Isn’t the vital document giving Elgin the right to remove the Marbles missing? “You had to surrender the document as you exported,” MacGregor replies — now every inch the tenacious Scottish lawyer he once trained to be. “That’s the point. Everything was done very publicly, very slowly. In 1800 you couldn’t move great slabs of marble quickly. At any point the Ottoman authorities could have stopped it.”
Nevertheless, if artefacts acquired the same way as Elgin acquired the Marbles were offered to the BM today, wouldn’t modern ethical guidelines prevent their acceptance? MacGregor refutes even this, pointing to what he considers to be a present-day parallel. “The BM excavates in Sudan today at the invitation of the authorities,” he says. “And the Sudanese authorities allow us to keep some of what we find.”
So for all Mrs Clooney’s glamorous entreaties, is the BM still determined not even to talk to the Greeks about the future of the Marbles? “On the contrary,” MacGregor says. “The trustees have always been ready for any discussions. The complication is that the Greek government will not recognise the trustees as the legal owners, so conversations are difficult.”
Then how about lending the Marbles (or the parts fit enough to travel) as a temporary exhibition? After all, the BM is (as MacGregor points out) the most generous lender of all the world’s great museums. “The Greek authorities are not interested in borrowing them,” he replies. “That’s sad because these sculptures do belong to everyone. Letting them be seen in different places is important.”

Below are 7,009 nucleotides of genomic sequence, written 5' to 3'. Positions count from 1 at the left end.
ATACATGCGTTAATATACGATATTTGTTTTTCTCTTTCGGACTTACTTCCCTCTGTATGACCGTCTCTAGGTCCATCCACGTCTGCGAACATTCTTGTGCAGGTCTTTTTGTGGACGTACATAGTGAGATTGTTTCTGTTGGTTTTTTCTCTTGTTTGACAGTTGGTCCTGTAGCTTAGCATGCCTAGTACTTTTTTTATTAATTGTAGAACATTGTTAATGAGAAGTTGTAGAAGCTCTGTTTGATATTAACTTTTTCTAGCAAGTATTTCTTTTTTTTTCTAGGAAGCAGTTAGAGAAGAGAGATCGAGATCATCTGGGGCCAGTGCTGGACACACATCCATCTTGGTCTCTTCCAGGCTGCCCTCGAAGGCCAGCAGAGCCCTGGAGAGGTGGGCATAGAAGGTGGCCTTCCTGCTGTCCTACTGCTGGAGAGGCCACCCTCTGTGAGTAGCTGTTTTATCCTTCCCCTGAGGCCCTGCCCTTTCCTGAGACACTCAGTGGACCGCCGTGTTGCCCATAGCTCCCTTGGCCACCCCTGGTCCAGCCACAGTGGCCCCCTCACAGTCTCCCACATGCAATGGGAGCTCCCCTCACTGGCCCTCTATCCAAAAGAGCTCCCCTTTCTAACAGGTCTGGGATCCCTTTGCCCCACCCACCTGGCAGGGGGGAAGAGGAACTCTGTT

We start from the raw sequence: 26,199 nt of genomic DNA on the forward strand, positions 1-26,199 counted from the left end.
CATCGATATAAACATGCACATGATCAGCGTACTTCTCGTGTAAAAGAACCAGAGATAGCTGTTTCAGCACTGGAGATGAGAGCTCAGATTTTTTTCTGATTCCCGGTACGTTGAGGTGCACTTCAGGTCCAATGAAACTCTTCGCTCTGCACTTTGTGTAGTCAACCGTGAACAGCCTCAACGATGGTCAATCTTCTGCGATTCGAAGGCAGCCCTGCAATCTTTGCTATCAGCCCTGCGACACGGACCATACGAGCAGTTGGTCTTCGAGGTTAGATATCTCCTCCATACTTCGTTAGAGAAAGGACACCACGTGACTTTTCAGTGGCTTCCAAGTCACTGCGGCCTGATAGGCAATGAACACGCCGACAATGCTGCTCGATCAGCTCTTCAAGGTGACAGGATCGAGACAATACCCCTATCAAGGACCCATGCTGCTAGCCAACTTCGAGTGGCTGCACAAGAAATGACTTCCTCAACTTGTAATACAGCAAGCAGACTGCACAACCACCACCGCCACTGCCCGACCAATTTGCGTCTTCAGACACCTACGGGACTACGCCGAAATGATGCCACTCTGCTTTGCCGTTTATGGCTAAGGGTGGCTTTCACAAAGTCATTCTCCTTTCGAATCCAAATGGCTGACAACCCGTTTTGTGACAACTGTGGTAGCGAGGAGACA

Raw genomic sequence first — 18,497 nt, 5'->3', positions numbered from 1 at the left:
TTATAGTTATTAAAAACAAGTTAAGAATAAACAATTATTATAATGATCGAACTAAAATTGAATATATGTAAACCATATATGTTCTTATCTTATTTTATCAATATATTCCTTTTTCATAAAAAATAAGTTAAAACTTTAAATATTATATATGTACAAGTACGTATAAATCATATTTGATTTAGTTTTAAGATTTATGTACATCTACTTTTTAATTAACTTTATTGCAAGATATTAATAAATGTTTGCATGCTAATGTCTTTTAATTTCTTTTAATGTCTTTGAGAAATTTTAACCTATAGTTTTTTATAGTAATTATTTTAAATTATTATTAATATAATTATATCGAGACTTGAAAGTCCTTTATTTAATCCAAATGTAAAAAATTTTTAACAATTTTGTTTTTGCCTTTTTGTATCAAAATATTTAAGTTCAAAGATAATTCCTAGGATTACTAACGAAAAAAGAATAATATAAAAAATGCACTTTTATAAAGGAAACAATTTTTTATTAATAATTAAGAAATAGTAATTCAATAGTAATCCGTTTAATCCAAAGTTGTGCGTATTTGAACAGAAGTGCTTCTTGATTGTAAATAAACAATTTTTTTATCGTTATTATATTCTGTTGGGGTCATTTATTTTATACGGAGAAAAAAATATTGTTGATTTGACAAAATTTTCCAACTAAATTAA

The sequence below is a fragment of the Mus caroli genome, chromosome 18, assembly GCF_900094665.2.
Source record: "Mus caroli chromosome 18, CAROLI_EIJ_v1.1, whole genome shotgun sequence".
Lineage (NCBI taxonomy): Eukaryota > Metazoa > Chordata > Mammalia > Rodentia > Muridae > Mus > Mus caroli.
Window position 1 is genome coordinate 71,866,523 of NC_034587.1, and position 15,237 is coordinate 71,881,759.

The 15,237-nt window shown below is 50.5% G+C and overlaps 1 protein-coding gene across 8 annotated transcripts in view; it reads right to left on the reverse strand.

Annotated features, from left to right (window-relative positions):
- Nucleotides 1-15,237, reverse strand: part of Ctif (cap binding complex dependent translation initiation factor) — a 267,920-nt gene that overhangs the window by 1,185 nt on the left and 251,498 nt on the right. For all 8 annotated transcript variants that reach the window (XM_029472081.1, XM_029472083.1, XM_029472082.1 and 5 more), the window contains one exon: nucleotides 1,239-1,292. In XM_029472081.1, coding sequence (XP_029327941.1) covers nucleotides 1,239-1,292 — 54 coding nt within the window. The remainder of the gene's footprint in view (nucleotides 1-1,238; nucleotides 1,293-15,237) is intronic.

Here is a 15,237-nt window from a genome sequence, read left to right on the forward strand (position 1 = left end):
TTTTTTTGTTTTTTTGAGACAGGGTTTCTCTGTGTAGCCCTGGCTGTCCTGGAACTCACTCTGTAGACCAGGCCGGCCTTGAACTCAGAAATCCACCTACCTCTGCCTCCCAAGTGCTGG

Odd though it now seems, MacGregor was expecting to spend this autumn thinking and talking about Germany, not Greece. His book, Germany: Memories of a Nation, is published next week to coincide with the 25th anniversary of the fall of the Berlin Wall, as well as the BM’s exhibition of the same name. “I couldn’t call it a history of Germany because a history of Bavaria would be completely different from a history of Prussia,” he says. “So I tried to reflect the fact that 25 years ago this newly reunified Germany brought together people with completely different histories and to ask: ‘What was it that they all shared?’ To put it another way, if you are a young German today, looking back over your shoulder at the past like the Gerhard Richter portrait of his daughter in the exhibition, what do you see?”